I love trying new protective styles. There are so many benefits, from getting a little extra sleep in the morning to helping hair grow by keeping manipulation to a minimum. Twists are a consistent favorite because they offer so much versatility, and some styles are light enough to wear in a bun without being too heavy.
The hair is so light that once your style is complete, it will literally spring up when you give it a gentle tug (which is where this style gets its name). Like most protective styles, you'll spend up to eight hours installing the twists, but the reward of a new low-maintenance look is always worth it.
Ahead, everything you need to know If you're curious about trying spring twists for the first time—from the basics of where to find the hair, what the installation process is like, and how to care for and style your spring twists.
What Kind of Hair to Use (And Where to Find It)
Spring twists can be whatever length you prefer. Since they're so light, you can wear a longer style without fear of it weighing you down. Spring hair typically comes in a pack with three bundles of hair, but most people only need one and a half bundles to complete their entire head. To achieve medium-sized twists, split each coil in the pack into two, or into three, or four if you want smaller twist.
How Are Spring Twists Installed?
There are similarities between installing spring twists and other protective styles. You'll need patience (whether you enlist the help of a stylist or take on the challenge yourself), a leave-in conditioner, pomade, and of course, tools (combs, clips, and a crochet needle depending on how you plan to install the hair).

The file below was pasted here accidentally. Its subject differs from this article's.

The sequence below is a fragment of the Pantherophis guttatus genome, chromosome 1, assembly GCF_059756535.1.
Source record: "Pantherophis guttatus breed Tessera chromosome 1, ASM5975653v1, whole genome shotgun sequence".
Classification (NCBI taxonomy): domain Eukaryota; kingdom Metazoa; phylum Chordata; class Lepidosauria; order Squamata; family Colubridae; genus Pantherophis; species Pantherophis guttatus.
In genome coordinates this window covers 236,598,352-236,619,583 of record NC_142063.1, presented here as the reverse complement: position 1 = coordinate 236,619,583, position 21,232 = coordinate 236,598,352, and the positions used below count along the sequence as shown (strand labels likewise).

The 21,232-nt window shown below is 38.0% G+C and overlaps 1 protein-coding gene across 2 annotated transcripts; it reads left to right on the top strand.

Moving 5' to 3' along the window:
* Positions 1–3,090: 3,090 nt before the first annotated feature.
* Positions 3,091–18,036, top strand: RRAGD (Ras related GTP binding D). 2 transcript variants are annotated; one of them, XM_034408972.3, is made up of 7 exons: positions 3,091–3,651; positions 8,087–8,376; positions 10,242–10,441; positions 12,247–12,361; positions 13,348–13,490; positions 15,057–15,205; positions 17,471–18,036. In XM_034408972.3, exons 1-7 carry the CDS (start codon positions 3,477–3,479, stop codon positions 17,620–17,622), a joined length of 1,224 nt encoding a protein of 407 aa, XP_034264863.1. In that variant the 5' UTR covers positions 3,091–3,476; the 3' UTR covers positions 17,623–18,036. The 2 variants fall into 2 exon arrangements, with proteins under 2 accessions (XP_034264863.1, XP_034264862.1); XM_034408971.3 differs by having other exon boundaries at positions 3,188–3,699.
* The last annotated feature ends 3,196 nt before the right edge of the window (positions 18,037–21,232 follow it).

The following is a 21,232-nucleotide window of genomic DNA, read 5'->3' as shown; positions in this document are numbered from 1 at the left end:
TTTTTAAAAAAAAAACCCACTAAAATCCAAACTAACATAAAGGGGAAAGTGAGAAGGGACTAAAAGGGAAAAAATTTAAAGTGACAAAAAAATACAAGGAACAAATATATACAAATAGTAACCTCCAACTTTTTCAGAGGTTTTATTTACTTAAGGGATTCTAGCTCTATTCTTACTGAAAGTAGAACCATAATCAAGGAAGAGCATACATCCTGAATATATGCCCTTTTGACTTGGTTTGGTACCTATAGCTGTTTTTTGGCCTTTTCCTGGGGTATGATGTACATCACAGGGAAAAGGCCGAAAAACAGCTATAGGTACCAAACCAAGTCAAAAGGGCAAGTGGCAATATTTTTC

Step One: Prep and Section
You'll always want to start the styling process with freshly washed, deep conditioned, blown-out hair. I would even recommend a pre-protective style trim as well to make sure your hair is in tip-top shape. Once your hair is prepped and moisturized, you'll part the hair into four-to-six sections (depending on your hair's thickness). Then it's time for the installation.
Once the hair is sectioned, you'll make each of your twist parts as big as you'd like, and add a hydrating product like Eden BodyWorks Papaya Castor Conditioning Hairdress. Then follow-up with a pomade to ensure your hair is smooth to prevent any of your hair from peeking out. Now you're ready to infuse the extensions with your hair.
Step Two: Braid at The Root
This step can be done a few different ways, based on your personal preference. Some braiders create a small braid at the root of the hair and braid down about an inch, then take a crochet hook to loop the hair before starting to complete a finished twist. Other braiders prefer to braid the spring hair in at the root down about an inch, and then twist the extension into the clients (or their own) hair. You can do what works for your hair type and your skill level.
Step Three: Twist and Detangle
Now that you've decided how you're going to install the hair at the root, you'll start to twist the hair—no twirling. Just twist to ensure the hair stays springy like a two-strand twist. As you're twisting, you may encounter snags. The hair could start to tangle, and you could find yourself with a little more hair on one side of the twist than the other. Like you would with your own hair, detangle the extensions as you go, and if you end with an uneven twist, split the hair as you did when you started at the root and twist all the way to the end. Cut any frizzy ends and give them a gentle rub between your finger to seal. No hot water needed.
The great thing about this style is that while installation doesn't save you any time compared to other protective styles, maintenance is relatively easy. Having a product to keep a gentle cleanser to keep build-up at bay, an oil to moisturize the scalp, and a silk bonnet to help maintain the style (and your hair's health) is all you need. Braiders agree that this protective style should only be left in between four and six weeks.